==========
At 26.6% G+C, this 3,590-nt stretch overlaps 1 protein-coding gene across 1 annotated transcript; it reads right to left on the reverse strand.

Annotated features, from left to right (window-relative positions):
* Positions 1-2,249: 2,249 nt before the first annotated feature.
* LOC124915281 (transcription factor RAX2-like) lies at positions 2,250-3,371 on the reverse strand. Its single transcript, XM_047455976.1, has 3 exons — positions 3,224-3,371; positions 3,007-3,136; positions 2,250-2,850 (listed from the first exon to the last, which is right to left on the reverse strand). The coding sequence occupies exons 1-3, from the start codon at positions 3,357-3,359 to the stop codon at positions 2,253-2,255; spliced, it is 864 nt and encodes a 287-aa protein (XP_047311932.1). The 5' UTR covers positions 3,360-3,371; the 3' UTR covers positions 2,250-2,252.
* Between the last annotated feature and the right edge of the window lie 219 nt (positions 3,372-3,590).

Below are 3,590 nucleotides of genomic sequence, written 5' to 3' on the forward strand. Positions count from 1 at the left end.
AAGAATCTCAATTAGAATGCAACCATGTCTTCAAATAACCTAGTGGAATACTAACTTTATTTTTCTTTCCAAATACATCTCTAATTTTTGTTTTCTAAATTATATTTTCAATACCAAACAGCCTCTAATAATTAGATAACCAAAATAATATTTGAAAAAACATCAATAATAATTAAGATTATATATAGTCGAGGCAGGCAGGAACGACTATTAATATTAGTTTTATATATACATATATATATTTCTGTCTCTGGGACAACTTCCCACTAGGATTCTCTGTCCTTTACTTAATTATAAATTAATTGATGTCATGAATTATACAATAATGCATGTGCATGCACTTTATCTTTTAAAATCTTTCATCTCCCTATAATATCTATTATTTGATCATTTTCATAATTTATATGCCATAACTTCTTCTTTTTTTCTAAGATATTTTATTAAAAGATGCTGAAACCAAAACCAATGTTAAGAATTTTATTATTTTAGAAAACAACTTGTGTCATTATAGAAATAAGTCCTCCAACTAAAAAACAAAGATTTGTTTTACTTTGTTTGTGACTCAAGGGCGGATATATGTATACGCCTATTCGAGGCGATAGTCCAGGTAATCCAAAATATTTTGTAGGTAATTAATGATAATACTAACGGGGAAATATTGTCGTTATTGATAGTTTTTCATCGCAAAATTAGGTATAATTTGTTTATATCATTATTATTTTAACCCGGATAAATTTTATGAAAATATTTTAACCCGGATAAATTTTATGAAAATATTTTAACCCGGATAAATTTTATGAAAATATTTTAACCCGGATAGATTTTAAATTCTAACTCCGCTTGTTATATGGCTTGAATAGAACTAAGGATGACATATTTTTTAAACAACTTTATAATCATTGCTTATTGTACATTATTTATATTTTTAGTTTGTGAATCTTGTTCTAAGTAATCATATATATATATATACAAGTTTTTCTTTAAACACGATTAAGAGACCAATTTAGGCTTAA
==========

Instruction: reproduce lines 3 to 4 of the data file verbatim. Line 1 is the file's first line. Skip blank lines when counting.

* Positions 1-2,249: 2,249 nt before the first annotated feature.
* LOC124915281 (transcription factor RAX2-like) lies at positions 2,250-3,371 on the reverse strand. Its single transcript, XM_047455976.1, has 3 exons — positions 3,224-3,371; positions 3,007-3,136; positions 2,250-2,850 (listed from the first exon to the last, which is right to left on the reverse strand). The coding sequence occupies exons 1-3, from the start codon at positions 3,357-3,359 to the stop codon at positions 2,253-2,255; spliced, it is 864 nt and encodes a 287-aa protein (XP_047311932.1). The 5' UTR covers positions 3,360-3,371; the 3' UTR covers positions 2,250-2,252.